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08-10-2012, 11:56 AM
  #38
Fourier
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Quote:
Originally Posted by mindmasher View Post
Hunh? What is incorrect about his statement? I'm a huge fan of the Oilers and Eberle; I wish him the best, but it's very simple: he performed at a historically unsustainable level and it's very unlikely that he repeats it. Possible, as most things are, but unlikely.

Not even to mention you are trying to someone hold this up as an indicator of advanced statistic misuse - and I see *zero* arguments as to why this is the case. Why is this a ridiculous conclusion? Where are your arguments that his IPP and S% are sustainable and not influenced heavily by a season of good bounces. I would love to see some contrary arguments based on logic, not hand waving.
No one would argue that Eberle is likely to duplicate his shooting precentage. I also do not think it is at all unreasonable to question whether his numbers will drop next year. But so what? The prediction itself is trying to tell us that a player who is almost universally recognized as having elite offensive skills with one of the best shots that I have seen from a player his age in many years is somehow going to regress to the 45-50 point range because his shooting percentage and his IPP is higher than average. This after he put up prorated seasons of 21g and 51pts, and 38g and 81 pts in his first two NHL campaigns. (I use prorated numbers because so far as I know shooting % and IPP are not good predictors of when a player will get injured.) And he did this despite being 5th and 6th respectively amongst forwards in TOI/G, Moreover in his first year he played with a dogs breakfast of line mates and he was 7th on the team amongst forwards in pp TOI/g behind even Linus Omark.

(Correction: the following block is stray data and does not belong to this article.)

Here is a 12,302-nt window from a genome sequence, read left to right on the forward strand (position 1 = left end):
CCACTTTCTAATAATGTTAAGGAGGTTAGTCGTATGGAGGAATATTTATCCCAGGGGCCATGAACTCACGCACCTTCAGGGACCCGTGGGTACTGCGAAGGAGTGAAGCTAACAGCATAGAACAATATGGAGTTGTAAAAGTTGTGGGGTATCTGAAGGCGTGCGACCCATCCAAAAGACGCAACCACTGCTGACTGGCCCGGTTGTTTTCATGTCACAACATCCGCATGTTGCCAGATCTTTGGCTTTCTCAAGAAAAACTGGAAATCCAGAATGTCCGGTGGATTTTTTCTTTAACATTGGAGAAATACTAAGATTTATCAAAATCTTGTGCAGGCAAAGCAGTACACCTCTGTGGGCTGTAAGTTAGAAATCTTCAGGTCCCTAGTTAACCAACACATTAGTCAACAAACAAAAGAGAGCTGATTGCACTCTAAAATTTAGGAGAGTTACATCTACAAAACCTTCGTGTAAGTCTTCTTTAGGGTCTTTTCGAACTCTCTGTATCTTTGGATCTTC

And lets say for a minute that Eberle's S% drops to 12% next year. How many goals will he score? With more ice time does he get more shots. And even if he only scored 22 goals next year, to get into the 45-50 point range his assits total would have to drop by a minimum 14. Why is this so likely. Because of IPP? Is he suddenly going to no longer be a key player in the Oilers offense? Or is it becuase players like Hall and Nuge are going to see big dips in their games as well?

I really wonder if you polled 50 NHL coaches and GM's if you might find one who would actually predict that Eberle would be expected to score in the 45-50 point range next year if he is healthy. If the answer is no, how do you justify such a prediction?

Now you also asked me about why I do not think the use of these stats in the manner we typically ses is appropriate.

At this point we have no idea what Jordan Eberle's mean shooting % will be, but given the nature of his game it is reasonable to believe that it will be comparable with other first line players with very good to excellent shots. But even if we knew what to expect from his S% it is still not possible to predict accurately how many goals he would score. To illustrate this I picked three names of players who I thought might fit this mold at random to look at to see how shooting% might impact their numbers. Here is what there prorated season look like over stretches of their careers (in all cases these three actually played full seasons most years).